Educators and students have the opportunity to access our museum from their homes or classrooms.
These teacher guides serve to prepare you and your students for an engaging visit to the exhibition and provide activities and lessons that can be adapted for the classroom.
Each Teacher’s Guide can be geared towards elementary, middle and high school students, and includes pre-visit activities and an art activity.
ABOUT MUSEUM ON THE MOVE
Museum on the Move (MOTM) is NSU Art Museum’s innovative educational program that provides free school group visits for qualifying Broward County students. During interactive exhibition tours, students engage in dynamic dialogue with Museum educators, while exercising their creative, analytical, critical, and observational skills.
This interdisciplinary art program provides:
- FREE admission (for up to 100 students per visit)
- FREE transportation (for qualifying schools)
- FREE interactive docent-led tours of exhibitions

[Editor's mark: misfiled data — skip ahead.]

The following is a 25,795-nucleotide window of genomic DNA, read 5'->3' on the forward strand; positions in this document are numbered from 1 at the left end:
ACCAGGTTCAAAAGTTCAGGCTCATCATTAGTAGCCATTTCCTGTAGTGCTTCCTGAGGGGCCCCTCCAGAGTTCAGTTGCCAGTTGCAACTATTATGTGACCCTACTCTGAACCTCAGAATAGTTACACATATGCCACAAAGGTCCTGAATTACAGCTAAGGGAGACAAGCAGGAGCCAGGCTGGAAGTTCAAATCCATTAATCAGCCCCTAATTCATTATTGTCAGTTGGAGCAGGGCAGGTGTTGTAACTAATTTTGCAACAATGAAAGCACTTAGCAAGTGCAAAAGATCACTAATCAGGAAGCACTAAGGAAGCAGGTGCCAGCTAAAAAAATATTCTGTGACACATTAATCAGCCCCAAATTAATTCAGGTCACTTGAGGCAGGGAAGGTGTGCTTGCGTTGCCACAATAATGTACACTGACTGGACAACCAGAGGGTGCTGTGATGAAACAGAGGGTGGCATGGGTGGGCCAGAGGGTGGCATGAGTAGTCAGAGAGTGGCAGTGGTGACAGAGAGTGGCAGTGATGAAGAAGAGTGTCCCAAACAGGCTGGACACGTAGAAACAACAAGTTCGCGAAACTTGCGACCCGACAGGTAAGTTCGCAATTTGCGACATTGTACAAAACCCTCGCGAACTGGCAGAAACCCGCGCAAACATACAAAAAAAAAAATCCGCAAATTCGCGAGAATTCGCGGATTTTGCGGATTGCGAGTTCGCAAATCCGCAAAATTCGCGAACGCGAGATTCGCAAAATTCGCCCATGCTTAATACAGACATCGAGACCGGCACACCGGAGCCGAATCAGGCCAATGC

- FREE STEAM-based art activities in the galleries
- FREE sketchbooks
- FREE return passes to the museum
Click Here to apply for a Museum on the Move Field Trip
Major funding for Museum on the Move is provided by The Jerry Taylor & Nancy Bryant Foundation, The Wege Foundation, Lillian S. Wells Foundation Inc., Paddock Family Foundation, Spirit Charitable Foundation, Wells Fargo, Beaux Arts, Friends of NSU Art Museum, Joe DiMaggio Children’s Hospital, and Comerica Bank.
Future Past Perfect
Future Past Perfect presents seven concurrent exhibitions of emerging South Florida artists who have already established a consistent body of work that has garnered attention. For each of these artists, this is their first solo museum exhibition.
Experienced collectively, these solo exhibitions demonstrate how these artists confronted their fears of the unknown while grappling with the tragic consequences of the COVID-19 pandemic, and explored themes such as politics, migration, global warming, and social justice in their work. Their distinct artistic practices were honed and influenced by the isolation experienced during this period, resulting in exponential growth, maturity, and mastery of their work.
Cosmic Mirrors brings together striking works created by Haitian artists from the 1950s to 2000s. The exhibition – drawn almost exclusively from the Museum’s rich collection of over 160 Haitian art works – features contemporary artists in dialogue with masters of the Haitian Renaissance, who in the early and mid-twentieth century established the ateliers, movements and markets that formed the country’s modernist aesthetic.